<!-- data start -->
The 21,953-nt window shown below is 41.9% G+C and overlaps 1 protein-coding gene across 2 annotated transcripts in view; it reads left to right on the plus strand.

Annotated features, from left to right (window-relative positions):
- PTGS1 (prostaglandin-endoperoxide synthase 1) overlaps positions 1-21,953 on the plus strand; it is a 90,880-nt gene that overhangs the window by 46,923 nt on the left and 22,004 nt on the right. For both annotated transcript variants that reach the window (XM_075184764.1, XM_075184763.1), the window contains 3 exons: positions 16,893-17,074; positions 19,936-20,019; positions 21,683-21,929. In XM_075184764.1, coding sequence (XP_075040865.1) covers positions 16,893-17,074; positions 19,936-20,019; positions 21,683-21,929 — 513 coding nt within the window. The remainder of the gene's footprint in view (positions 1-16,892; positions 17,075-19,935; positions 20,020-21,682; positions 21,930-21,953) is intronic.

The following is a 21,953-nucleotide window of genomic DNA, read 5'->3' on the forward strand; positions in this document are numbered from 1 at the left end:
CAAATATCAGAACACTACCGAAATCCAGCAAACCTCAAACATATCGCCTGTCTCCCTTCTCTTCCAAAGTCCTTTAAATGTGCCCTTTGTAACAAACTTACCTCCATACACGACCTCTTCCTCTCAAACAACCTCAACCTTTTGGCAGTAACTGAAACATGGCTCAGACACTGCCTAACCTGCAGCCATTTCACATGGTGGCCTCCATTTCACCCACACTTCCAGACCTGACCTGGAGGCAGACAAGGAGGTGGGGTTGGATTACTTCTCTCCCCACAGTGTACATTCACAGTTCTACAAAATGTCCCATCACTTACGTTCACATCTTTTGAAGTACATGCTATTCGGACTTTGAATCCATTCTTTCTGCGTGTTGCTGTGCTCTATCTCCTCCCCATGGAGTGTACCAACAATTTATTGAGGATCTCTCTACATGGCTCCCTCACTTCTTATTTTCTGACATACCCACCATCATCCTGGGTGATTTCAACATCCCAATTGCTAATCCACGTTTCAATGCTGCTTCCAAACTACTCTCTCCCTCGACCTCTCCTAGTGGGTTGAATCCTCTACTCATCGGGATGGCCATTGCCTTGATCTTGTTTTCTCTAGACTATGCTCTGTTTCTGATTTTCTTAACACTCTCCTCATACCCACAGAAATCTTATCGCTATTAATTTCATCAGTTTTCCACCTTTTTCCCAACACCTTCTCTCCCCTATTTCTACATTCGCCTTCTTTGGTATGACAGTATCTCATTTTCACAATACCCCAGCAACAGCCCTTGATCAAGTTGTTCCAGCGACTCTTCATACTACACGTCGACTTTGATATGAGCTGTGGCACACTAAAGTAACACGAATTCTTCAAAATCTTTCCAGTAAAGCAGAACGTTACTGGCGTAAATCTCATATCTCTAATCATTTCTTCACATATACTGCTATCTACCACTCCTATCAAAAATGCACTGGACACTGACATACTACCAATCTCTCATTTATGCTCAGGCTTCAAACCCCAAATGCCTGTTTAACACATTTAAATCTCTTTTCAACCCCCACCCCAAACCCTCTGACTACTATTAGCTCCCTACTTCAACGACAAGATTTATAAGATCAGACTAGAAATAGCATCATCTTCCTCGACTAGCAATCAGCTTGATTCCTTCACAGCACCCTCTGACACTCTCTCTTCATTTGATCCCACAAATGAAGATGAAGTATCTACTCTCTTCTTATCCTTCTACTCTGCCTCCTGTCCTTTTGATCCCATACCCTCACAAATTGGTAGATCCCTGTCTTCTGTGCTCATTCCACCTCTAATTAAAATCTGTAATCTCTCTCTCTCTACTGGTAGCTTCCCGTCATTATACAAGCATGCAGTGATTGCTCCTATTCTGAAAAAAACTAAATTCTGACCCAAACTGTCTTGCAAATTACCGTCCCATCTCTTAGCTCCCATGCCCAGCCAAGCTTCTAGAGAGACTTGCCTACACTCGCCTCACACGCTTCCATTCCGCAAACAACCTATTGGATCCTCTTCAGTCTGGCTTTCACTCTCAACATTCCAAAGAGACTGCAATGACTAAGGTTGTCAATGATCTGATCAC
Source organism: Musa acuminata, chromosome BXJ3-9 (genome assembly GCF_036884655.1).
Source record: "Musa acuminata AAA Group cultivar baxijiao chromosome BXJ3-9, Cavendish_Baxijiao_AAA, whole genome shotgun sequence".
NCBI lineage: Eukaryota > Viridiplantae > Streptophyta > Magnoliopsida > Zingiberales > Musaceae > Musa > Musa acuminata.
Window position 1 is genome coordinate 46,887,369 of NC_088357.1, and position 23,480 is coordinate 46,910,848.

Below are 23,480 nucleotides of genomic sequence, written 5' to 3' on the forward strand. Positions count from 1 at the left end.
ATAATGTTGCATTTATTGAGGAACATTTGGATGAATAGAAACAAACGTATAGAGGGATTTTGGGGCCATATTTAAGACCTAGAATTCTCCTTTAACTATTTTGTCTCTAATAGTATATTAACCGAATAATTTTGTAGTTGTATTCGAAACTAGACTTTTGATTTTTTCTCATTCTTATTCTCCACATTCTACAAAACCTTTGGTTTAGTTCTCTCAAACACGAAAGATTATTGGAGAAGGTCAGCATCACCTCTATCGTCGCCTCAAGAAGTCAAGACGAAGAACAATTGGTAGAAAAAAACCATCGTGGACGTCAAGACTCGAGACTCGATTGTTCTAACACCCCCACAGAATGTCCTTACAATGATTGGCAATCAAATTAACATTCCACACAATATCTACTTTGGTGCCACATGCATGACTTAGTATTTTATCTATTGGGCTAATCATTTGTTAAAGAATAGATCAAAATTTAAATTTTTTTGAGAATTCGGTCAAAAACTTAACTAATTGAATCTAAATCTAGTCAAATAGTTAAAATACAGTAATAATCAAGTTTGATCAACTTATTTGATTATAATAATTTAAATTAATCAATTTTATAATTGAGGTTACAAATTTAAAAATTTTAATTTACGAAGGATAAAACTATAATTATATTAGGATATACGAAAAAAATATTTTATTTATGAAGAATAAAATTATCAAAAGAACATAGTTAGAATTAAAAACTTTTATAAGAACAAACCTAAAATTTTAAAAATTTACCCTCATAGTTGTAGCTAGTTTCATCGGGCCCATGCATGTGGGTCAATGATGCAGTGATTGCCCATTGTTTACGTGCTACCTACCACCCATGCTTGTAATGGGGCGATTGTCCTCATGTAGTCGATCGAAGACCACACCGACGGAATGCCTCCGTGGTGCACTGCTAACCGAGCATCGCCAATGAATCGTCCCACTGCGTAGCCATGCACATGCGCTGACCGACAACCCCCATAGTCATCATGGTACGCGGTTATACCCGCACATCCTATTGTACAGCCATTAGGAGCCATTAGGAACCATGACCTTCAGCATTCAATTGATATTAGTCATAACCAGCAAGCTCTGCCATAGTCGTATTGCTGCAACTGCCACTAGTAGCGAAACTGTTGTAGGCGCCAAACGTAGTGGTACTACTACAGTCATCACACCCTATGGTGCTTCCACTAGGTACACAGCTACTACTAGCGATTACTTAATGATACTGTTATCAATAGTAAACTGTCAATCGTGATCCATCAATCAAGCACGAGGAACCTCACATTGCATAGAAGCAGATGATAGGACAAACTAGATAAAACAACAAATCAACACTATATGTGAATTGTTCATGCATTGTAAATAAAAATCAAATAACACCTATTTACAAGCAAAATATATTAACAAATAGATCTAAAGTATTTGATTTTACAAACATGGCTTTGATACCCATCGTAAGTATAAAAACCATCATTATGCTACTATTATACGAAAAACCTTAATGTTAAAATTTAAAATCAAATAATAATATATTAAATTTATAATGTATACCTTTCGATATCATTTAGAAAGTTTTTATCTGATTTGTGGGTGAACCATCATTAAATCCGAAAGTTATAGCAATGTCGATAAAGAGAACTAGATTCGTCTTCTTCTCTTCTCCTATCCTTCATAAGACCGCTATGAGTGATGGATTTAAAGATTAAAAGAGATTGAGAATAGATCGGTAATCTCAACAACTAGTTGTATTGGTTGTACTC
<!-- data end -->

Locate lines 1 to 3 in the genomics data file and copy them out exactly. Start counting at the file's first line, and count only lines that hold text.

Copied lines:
The 21,953-nt window shown below is 41.9% G+C and overlaps 1 protein-coding gene across 2 annotated transcripts in view; it reads left to right on the plus strand.

Annotated features, from left to right (window-relative positions):
- PTGS1 (prostaglandin-endoperoxide synthase 1) overlaps positions 1-21,953 on the plus strand; it is a 90,880-nt gene that overhangs the window by 46,923 nt on the left and 22,004 nt on the right. For both annotated transcript variants that reach the window (XM_075184764.1, XM_075184763.1), the window contains 3 exons: positions 16,893-17,074; positions 19,936-20,019; positions 21,683-21,929. In XM_075184764.1, coding sequence (XP_075040865.1) covers positions 16,893-17,074; positions 19,936-20,019; positions 21,683-21,929 — 513 coding nt within the window. The remainder of the gene's footprint in view (positions 1-16,892; positions 17,075-19,935; positions 20,020-21,682; positions 21,930-21,953) is intronic.